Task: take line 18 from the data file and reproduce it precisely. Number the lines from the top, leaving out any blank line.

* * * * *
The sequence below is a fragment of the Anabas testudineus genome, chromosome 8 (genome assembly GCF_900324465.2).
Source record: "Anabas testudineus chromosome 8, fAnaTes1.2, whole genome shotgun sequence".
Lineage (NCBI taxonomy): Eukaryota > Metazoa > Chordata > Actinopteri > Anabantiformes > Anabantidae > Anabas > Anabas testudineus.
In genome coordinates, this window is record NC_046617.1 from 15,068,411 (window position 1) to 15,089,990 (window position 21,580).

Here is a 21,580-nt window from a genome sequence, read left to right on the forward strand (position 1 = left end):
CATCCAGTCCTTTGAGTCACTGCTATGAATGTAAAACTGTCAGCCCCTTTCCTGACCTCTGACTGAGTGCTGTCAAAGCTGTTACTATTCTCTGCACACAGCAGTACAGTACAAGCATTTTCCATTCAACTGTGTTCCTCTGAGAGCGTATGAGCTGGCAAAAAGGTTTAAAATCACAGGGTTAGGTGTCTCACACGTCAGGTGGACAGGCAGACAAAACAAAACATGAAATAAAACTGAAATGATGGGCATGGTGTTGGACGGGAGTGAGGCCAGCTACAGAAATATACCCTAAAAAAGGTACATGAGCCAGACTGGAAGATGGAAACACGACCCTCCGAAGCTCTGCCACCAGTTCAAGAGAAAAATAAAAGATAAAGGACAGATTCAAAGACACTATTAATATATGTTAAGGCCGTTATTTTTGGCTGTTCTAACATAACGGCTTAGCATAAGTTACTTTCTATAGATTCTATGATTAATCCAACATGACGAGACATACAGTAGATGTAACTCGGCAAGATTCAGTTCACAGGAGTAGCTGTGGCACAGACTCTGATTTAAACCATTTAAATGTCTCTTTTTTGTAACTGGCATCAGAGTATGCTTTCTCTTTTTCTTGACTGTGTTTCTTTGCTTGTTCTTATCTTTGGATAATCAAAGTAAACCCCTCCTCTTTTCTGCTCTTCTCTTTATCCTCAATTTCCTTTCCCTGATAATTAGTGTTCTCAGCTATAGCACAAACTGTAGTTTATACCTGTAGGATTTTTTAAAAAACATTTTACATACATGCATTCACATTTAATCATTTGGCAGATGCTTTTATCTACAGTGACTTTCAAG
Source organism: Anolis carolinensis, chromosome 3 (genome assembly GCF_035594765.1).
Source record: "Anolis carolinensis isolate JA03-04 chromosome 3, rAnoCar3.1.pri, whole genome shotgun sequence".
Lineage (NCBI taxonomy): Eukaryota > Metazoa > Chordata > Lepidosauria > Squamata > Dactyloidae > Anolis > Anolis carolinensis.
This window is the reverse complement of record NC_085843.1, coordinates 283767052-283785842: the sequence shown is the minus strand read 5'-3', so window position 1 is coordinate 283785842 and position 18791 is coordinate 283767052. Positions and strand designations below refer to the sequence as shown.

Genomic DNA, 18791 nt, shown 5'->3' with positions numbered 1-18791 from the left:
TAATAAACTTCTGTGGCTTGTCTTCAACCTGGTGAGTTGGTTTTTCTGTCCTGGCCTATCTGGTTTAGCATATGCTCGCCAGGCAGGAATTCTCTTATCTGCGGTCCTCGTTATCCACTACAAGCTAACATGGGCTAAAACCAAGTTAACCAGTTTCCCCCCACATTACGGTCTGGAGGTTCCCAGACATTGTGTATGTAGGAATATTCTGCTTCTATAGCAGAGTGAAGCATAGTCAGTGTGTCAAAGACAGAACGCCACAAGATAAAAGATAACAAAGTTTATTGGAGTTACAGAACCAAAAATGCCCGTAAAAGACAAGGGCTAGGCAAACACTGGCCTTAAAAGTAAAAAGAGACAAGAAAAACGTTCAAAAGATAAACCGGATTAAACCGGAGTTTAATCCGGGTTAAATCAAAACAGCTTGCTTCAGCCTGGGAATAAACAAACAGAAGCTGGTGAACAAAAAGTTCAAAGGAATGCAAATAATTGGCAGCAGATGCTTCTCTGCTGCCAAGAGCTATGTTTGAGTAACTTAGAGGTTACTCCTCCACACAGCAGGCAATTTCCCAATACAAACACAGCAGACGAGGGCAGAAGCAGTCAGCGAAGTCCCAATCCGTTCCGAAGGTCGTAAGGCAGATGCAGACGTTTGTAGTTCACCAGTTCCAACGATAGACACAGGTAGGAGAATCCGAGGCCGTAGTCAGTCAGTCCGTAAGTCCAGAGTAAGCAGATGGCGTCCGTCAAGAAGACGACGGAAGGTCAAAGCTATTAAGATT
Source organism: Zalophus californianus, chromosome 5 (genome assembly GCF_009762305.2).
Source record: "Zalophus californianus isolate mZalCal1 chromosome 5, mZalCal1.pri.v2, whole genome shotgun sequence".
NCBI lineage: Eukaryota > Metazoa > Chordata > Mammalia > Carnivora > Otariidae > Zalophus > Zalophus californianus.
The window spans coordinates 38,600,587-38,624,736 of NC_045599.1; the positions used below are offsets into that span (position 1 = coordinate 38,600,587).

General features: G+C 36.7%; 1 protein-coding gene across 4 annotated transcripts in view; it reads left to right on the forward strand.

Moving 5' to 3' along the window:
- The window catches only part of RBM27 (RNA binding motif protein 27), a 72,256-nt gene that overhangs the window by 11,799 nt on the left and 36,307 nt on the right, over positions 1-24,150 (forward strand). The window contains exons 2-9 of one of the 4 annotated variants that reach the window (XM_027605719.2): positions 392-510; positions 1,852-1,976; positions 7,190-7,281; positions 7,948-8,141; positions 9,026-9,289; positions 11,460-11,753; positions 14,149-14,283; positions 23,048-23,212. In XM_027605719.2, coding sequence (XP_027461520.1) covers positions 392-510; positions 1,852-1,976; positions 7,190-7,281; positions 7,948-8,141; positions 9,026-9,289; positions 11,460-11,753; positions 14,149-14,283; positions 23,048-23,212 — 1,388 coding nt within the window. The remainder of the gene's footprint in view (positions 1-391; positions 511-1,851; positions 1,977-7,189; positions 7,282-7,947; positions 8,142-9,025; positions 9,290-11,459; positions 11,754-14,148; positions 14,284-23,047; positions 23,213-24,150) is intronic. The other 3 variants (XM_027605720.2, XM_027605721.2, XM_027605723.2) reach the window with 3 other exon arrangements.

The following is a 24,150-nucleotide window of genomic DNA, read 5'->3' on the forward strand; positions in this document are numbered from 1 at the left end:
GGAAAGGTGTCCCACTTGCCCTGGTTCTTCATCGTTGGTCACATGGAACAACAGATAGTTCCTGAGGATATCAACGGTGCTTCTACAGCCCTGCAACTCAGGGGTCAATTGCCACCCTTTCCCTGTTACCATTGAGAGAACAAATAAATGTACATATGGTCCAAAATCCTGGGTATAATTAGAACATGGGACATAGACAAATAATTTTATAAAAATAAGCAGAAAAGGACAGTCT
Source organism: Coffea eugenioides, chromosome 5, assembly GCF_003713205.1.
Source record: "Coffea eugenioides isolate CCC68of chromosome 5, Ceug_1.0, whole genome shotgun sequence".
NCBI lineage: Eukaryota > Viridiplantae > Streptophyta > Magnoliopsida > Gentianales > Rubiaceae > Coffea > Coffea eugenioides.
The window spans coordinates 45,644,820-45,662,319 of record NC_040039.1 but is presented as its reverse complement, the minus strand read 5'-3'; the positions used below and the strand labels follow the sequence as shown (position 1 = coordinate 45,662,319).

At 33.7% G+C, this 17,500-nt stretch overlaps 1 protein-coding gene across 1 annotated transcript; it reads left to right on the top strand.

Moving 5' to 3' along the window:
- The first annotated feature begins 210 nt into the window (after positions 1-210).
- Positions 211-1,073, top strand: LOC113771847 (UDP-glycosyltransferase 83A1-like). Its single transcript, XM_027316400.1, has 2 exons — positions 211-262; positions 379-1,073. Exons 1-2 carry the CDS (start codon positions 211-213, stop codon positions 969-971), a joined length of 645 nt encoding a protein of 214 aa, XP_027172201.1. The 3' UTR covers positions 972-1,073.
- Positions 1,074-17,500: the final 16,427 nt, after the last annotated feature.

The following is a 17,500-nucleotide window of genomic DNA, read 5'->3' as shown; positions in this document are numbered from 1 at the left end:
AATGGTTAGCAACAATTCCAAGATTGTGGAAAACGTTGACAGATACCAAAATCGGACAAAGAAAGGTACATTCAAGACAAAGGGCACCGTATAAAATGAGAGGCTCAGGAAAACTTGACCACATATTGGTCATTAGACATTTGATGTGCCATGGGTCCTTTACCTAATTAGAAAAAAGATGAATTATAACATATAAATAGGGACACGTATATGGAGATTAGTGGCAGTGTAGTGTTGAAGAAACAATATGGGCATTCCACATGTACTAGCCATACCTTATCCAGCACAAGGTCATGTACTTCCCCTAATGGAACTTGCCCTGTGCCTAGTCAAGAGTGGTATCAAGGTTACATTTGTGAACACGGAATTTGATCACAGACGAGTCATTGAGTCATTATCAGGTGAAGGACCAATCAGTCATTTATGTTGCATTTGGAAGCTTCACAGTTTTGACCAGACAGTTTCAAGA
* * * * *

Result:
Moving 5' to 3' along the window: